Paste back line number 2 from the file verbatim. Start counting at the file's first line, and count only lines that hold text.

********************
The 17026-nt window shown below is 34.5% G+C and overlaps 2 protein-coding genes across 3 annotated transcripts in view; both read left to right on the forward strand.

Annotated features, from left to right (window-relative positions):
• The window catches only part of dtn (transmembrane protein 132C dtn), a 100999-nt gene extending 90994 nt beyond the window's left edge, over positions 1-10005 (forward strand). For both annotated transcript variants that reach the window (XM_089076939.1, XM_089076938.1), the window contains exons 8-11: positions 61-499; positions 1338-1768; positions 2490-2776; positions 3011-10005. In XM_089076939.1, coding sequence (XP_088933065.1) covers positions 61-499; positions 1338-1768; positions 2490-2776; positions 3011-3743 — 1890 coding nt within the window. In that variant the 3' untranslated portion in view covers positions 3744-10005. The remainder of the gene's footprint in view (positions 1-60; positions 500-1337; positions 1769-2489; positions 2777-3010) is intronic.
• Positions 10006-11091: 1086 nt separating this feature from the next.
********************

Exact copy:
Annotated features, from left to right (window-relative positions):